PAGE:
Posted on Dec. 2020 at 10:10Updated Dec. 2020 at 15:47
You had to have a good heart to invest in the stock market in 2020. The CAC 40 has experienced a roller coaster, falling more than 2,000 points in just a few weeks before rising almost as much in the following months. Finally, the CAC 40 ended the year down 7.14%, its fourth decline in ten years. In view of the economic consequences of the health crisis, this fall is relatively limited. In 2018, the flagship index of the Paris Bourse had lost more than 10%.
The year had however started in a blessed ignorance of the tragedy which was brewing in the Chinese metropolis of Wuhan, where the first cases of a mysterious respiratory disease were announced. At the end of February, the CAC 40 reached 6.111 points, a level exceeded only twice in the past, during the Internet bubble and just before the outbreak of the “subprime” crisis. The fall was only harder.
An unprecedented crisis
No one could have predicted such a turbulent year in the markets. And for good reason, it is difficult to anticipate that a pandemic will bring the global economy to a halt in a few weeks. The scale of the health and economic disaster imposed itself on investors from the end of February. The images of overwhelmed hospitals and depopulated city centers marked the spirits. The equity markets have collapsed. Between February 19 and March 18, the ACC lost 2,356 points, a drop of more than 38%. It even dropped 17.21% in March alone, with all 40 index stocks in the red, its worst monthly performance, with the exception of September 2002 when the bubble burst. Internet.
The speed of the rebound was just as spectacular. Even before the end of March, the CAC 40 recovered by more than 20% from its low point, which corresponds to the usual definition to mark the end of a bearish cycle. The stock market nevertheless made the Yo-Yo: it fell 12% in one session on March 13, before rebounding more than 8% on March 24. The CAC 40 volatility index, the VCAC, exceeded 80 points in the same month, an unprecedented level.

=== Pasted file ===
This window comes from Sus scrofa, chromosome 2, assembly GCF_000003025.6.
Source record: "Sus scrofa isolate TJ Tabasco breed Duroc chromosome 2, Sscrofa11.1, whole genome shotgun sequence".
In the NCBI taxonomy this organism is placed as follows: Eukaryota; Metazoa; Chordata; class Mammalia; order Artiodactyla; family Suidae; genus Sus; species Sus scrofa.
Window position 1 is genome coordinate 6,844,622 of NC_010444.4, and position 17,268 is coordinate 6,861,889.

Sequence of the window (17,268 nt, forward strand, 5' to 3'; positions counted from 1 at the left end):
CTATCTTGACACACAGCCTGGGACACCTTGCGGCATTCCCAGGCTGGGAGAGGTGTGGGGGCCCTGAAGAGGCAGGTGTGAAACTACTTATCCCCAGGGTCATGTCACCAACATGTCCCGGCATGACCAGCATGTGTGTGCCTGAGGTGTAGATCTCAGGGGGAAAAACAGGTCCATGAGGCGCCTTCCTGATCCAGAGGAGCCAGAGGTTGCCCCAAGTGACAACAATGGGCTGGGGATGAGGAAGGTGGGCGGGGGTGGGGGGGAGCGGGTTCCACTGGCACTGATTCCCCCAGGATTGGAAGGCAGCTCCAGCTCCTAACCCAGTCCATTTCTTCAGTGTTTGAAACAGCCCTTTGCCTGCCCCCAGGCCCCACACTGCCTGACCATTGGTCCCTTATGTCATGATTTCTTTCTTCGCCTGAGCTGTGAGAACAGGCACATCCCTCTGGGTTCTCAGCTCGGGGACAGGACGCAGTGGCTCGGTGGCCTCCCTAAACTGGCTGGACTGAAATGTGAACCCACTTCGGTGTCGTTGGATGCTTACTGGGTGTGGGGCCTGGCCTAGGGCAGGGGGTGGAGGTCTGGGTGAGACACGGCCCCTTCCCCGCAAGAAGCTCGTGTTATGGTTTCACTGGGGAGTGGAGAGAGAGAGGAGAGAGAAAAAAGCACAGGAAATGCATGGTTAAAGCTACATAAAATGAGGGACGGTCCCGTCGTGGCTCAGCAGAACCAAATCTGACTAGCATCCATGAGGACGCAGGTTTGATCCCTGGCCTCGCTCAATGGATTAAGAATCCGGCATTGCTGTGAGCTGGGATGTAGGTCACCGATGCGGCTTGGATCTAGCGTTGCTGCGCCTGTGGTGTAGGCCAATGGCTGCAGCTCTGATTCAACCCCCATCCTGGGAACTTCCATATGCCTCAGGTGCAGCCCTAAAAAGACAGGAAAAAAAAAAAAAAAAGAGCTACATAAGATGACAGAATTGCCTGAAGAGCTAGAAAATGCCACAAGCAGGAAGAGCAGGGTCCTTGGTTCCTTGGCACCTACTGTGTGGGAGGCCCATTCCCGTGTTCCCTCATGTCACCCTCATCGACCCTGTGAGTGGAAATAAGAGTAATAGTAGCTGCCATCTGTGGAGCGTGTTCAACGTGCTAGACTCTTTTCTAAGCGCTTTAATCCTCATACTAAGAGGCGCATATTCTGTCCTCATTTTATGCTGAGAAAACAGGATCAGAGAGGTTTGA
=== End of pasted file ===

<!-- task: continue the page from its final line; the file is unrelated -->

Equally busy was the end of the year, but on the rise this time around. In November, the CAC 40 recorded its strongest monthly increase in the last three decades, 20%, driven by first announcements on the effectiveness of vaccines against Covid. As a result, if at the end of the third quarter, only 10 companies in the index had posted a positive performance since the start of the year, they were 19 on December 31.
Central banks to the rescue
It is no coincidence that the Paris Bourse hit its low point on March 18. That evening, the European Central Bank (ECB) intervened urgently to announce a “pandemic emergency purchasing program”, the famous PEPP. The American Federal Reserve, the Bank of Japan and the Bank of England have also been in the process. The objective: to prevent this primarily health and economic crisis from turning into a financial crisis.
The worst has been avoided. The markets recovered, financing conditions relaxed for companies. In total, the major central banks have injected more than 6.5 trillion dollars into the bond markets, enough to bring rates to their historic lows and push investors looking for yield in equities. Strong support, which should remain necessary for a long time to maintain valuations that have become dizzying. “Support from central banks has become a structural element of the market”, emphasizes Wilfrid Galand, from Montpensier.
Another key factor in the market rebound: the ambitious stimulus plans announced by the public authorities, starting with the first coordinated plan of 750 billion euros at European level, financed by joint loans. “This is the first time in years that European governments will all spend more,” said the economist.
The hegemony of luxury